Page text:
Ghana: MLT political risk classification recently downgraded
The risk of a sovereign default or profound debt restructuring has increased over the past three months. Ghana turned to the International Monetary Fund (IMF) in July 2022 for a USD 3 billion financial support programme after it lost access to the financial markets earlier this year. To cover its financial needs, Ghana’s government has been taking on expensive domestic debt and turned to the central bank for monetary financing. Ghana is expected to be locked out of the international financial markets for quite some time and restructuring domestic and/or external debt might be a condition for accessing financial support from the IMF. The cedi has been one of the worst performing currencies this year amid spiralling inflation that reached 40% in October 2022. As the real economy is progressively being affected by the high risk of a sovereign debt crisis through tight foreign exchange availability, high inflation, large exchange rate depreciation, soaring financing costs and aggressive efforts to increase tax revenues, Credendo decided to downgrade Ghana’s MLT political risk classification from category 5 to 6.
Ghana’s public finances have gradually worsened over the years, following years of loose government spending (especially in election periods), the end of the commodity price boom in 2014 and serious energy crises. Moreover, following debt relief under the Heavily Indebted Pour Countries (HIPC) Initiative in the early 2000s, almost two decades of extensive borrowing and spending was not matched by a structural increase in revenues. Consequently, Ghana’s public debt sustainability has been classified as ‘at high risk of debt distress’ by the IMF since 2016. In 2020, decisive actions to mitigate the impact of Covid-19 helped the business environment and households, but came at a major fiscal cost. Although Ghana was eligible for the Debt Service Suspension Initiative (DSSI), it did not make a request for debt service suspension to cover the immediate financial needs related to the Covid-19 pandemic. Instead, it maintained a strategy of large external borrowing and issued a USD 3 billion Eurobond early 2021. In 2022, the Russian invasion of Ukraine quickly worsened the situation both indirectly, with global food prices jumping up, and directly as Ghana imports a quarter of its wheat from Russia. Early this year, it became clear that public finances were further derailing and Ghana lost access to the international capital markets while credit agencies started downgrading Ghana to levels reflecting a substantial risk of default.
GDP growth was revised down for 2022 from 5.2% to 3.6% and the projection for 2023 was lowered to 2.8%. The fiscal deficit is expected to reach 9.2% of GDP in 2022 and is forecast to be higher than 8% for the next three years despite the limited primary deficit (fiscal deficit before interest payments). Indeed, the government’s interest burden is the main concern with an interest-to-revenues ratio of more than 50% since 2021 (expected to further increase), the second highest ratio in the world following Sri Lanka (which recently defaulted). The public debt stock is set to reach 90% of GDP this year and is not anticipated to moderate until at least 2025 (at current policies). About 90% of the external public debt is denominated in foreign currency, so with global interest rates rising and the US dollar appreciating, Ghana might no longer be able to service its foreign debts.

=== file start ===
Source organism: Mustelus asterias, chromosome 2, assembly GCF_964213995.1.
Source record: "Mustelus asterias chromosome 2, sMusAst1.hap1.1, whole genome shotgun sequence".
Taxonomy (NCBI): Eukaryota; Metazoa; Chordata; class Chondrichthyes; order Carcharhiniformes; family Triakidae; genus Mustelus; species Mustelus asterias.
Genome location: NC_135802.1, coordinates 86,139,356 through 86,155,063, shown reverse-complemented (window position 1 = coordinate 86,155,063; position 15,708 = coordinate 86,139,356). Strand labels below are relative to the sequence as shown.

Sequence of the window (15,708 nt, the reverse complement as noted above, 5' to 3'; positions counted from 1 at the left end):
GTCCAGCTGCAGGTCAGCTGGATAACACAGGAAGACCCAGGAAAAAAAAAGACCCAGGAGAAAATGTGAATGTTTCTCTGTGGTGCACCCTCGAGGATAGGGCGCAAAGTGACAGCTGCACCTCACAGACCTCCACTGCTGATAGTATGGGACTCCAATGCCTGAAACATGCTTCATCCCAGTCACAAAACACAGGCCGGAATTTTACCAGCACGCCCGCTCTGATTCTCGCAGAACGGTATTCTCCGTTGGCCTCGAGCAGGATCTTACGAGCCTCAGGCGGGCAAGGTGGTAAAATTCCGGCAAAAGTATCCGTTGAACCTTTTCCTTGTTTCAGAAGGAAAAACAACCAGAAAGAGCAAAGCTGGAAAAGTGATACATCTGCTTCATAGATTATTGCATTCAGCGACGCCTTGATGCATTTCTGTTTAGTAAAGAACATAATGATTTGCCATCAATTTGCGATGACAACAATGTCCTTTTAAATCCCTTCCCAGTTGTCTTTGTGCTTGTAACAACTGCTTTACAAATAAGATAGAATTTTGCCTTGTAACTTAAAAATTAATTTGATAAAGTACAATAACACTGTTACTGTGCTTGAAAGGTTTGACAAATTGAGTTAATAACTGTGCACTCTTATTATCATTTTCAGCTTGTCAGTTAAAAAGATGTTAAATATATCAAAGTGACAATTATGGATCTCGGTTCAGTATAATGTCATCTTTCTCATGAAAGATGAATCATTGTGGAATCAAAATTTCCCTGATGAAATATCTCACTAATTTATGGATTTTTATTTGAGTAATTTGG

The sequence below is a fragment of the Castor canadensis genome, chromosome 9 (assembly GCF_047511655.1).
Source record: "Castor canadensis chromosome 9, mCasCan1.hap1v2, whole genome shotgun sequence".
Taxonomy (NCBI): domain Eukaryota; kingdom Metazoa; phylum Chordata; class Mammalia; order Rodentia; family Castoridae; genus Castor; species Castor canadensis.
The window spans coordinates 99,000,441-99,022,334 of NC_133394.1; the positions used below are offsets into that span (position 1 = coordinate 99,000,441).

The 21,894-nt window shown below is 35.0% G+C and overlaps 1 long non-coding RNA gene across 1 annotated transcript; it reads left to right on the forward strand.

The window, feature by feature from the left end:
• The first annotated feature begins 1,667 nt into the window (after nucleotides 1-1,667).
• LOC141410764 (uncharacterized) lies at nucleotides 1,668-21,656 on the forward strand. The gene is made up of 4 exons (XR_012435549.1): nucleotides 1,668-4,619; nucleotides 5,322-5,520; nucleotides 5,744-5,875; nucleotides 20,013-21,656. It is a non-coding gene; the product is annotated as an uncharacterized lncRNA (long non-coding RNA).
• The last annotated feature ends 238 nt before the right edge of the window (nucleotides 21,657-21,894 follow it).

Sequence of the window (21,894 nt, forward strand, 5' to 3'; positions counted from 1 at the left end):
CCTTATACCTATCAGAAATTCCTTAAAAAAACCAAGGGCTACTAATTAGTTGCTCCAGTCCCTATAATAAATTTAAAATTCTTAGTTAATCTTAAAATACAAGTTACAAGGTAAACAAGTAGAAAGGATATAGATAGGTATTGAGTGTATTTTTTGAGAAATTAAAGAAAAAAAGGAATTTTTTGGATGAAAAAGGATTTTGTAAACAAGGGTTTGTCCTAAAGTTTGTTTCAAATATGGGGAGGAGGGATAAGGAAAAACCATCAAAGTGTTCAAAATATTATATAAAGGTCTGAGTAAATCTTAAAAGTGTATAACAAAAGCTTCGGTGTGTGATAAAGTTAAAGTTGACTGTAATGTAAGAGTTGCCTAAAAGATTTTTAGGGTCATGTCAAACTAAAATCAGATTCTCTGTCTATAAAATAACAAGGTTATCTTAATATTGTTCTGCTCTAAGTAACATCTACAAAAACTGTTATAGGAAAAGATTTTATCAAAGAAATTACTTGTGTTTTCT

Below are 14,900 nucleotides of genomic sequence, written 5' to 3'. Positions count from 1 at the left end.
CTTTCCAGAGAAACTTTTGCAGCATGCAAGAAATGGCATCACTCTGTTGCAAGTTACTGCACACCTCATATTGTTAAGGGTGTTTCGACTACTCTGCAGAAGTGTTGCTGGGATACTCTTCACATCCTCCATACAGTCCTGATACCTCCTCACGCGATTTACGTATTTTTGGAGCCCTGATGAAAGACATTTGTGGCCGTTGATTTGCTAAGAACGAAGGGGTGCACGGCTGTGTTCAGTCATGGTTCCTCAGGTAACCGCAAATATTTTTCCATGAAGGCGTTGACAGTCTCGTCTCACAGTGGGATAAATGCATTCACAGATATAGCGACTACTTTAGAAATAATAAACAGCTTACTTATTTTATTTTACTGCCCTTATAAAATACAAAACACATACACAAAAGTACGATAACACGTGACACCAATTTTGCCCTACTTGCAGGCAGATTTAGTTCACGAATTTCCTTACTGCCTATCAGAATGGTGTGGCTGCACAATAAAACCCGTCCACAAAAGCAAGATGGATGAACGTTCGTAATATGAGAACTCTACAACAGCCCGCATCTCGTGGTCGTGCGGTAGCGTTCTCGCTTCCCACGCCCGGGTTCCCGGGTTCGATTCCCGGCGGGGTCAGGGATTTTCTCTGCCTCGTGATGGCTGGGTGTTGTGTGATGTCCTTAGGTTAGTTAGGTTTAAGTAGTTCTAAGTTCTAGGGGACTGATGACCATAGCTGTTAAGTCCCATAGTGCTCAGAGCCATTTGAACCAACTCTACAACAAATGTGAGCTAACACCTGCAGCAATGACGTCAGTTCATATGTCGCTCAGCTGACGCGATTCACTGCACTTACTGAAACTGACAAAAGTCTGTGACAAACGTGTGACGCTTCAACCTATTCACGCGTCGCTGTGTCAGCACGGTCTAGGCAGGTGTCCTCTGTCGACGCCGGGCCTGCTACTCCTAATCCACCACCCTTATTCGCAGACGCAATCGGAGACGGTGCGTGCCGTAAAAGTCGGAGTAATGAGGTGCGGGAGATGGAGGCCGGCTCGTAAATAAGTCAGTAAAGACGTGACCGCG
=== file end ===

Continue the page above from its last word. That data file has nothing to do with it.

The impact of a public sector crisis on the private sector is fears and has been spiralling faster during the past three months. Ghana’s government bond yields are trading at more than 20% and the cedi lost almost 60% against the US dollar this year, making it one of the worst performing currencies in the world. Gross international reserves took a sharp dive and in order to stabilise the foreign exchange market, the Ghanaian government might choose to prioritise certain imports while other types of capital controls could also be considered. Obviously, this raises the risk of non-payment in international transactions considerably. The weakening exchange rate has pushed year-on-year inflation to 40% in October (see graph), raising the cost of living and putting additional pressure on foreign currency denominated debt servicing. In its efforts to lower the pressure on the cedi and halt inflation, the Bank of Ghana has been aggressively raising the policy rate up to 24.5% in October. The monetary policy is likely to further tighten as the real policy rate is still negative. Due to expensive domestic borrowing terms, Ghana has once again been turning to its central bank for budget financing despite the fact that monetisation further worsens inflation.
Deprived of international (and domestic) financial access, Ghana started negotiating with the IMF in July to secure a USD 3 billion financial support programme. Under current circumstances, a public debt restructuring – be it domestic and/or external – might probably be required as prospects for recovered debt sustainability are a precondition for IMF financial support. However, in order to restore public debt sustainability more structurally, painful reforms and fiscal discipline will also be imposed by the IMF. That is a politically unpopular road that could encourage social unrest. In addition, stalled anti-corruption reforms and the rising cost of living have been raising anti-government sentiment. Security-related concerns over jihadist groups’ activity spilling over from Burkina Faso are also encouraging civil discontent.
Analyst: Louise Van Cauwenbergh – firstname.lastname@example.org